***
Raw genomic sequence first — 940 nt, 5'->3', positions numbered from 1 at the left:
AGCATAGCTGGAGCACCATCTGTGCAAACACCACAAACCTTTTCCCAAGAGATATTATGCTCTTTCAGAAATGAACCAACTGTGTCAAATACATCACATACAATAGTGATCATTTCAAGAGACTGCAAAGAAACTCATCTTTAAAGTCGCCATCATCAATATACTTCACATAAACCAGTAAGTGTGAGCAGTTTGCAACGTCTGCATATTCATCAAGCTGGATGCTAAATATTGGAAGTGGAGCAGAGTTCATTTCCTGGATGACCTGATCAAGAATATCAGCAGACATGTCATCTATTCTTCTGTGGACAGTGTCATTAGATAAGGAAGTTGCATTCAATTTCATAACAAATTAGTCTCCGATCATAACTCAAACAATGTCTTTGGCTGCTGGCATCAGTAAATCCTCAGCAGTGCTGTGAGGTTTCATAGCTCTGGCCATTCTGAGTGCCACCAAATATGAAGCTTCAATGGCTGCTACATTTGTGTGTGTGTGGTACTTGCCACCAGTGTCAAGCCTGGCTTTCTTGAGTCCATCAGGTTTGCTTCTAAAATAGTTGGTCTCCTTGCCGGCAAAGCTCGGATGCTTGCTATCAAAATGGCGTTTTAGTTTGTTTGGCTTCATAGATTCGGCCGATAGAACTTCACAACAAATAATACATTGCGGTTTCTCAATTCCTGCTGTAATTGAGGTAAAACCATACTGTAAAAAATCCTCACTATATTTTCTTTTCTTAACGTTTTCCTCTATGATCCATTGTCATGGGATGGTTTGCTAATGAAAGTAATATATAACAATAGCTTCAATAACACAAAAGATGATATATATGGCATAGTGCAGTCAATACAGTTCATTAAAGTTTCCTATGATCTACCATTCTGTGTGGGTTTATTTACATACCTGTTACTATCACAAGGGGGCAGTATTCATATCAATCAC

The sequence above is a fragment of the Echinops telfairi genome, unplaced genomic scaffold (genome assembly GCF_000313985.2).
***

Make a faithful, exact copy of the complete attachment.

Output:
Raw genomic sequence first — 940 nt, 5'->3', positions numbered from 1 at the left:
AGCATAGCTGGAGCACCATCTGTGCAAACACCACAAACCTTTTCCCAAGAGATATTATGCTCTTTCAGAAATGAACCAACTGTGTCAAATACATCACATACAATAGTGATCATTTCAAGAGACTGCAAAGAAACTCATCTTTAAAGTCGCCATCATCAATATACTTCACATAAACCAGTAAGTGTGAGCAGTTTGCAACGTCTGCATATTCATCAAGCTGGATGCTAAATATTGGAAGTGGAGCAGAGTTCATTTCCTGGATGACCTGATCAAGAATATCAGCAGACATGTCATCTATTCTTCTGTGGACAGTGTCATTAGATAAGGAAGTTGCATTCAATTTCATAACAAATTAGTCTCCGATCATAACTCAAACAATGTCTTTGGCTGCTGGCATCAGTAAATCCTCAGCAGTGCTGTGAGGTTTCATAGCTCTGGCCATTCTGAGTGCCACCAAATATGAAGCTTCAATGGCTGCTACATTTGTGTGTGTGTGGTACTTGCCACCAGTGTCAAGCCTGGCTTTCTTGAGTCCATCAGGTTTGCTTCTAAAATAGTTGGTCTCCTTGCCGGCAAAGCTCGGATGCTTGCTATCAAAATGGCGTTTTAGTTTGTTTGGCTTCATAGATTCGGCCGATAGAACTTCACAACAAATAATACATTGCGGTTTCTCAATTCCTGCTGTAATTGAGGTAAAACCATACTGTAAAAAATCCTCACTATATTTTCTTTTCTTAACGTTTTCCTCTATGATCCATTGTCATGGGATGGTTTGCTAATGAAAGTAATATATAACAATAGCTTCAATAACACAAAAGATGATATATATGGCATAGTGCAGTCAATACAGTTCATTAAAGTTTCCTATGATCTACCATTCTGTGTGGGTTTATTTACATACCTGTTACTATCACAAGGGGGCAGTATTCATATCAATCAC

The sequence above is a fragment of the Echinops telfairi genome, unplaced genomic scaffold (genome assembly GCF_000313985.2).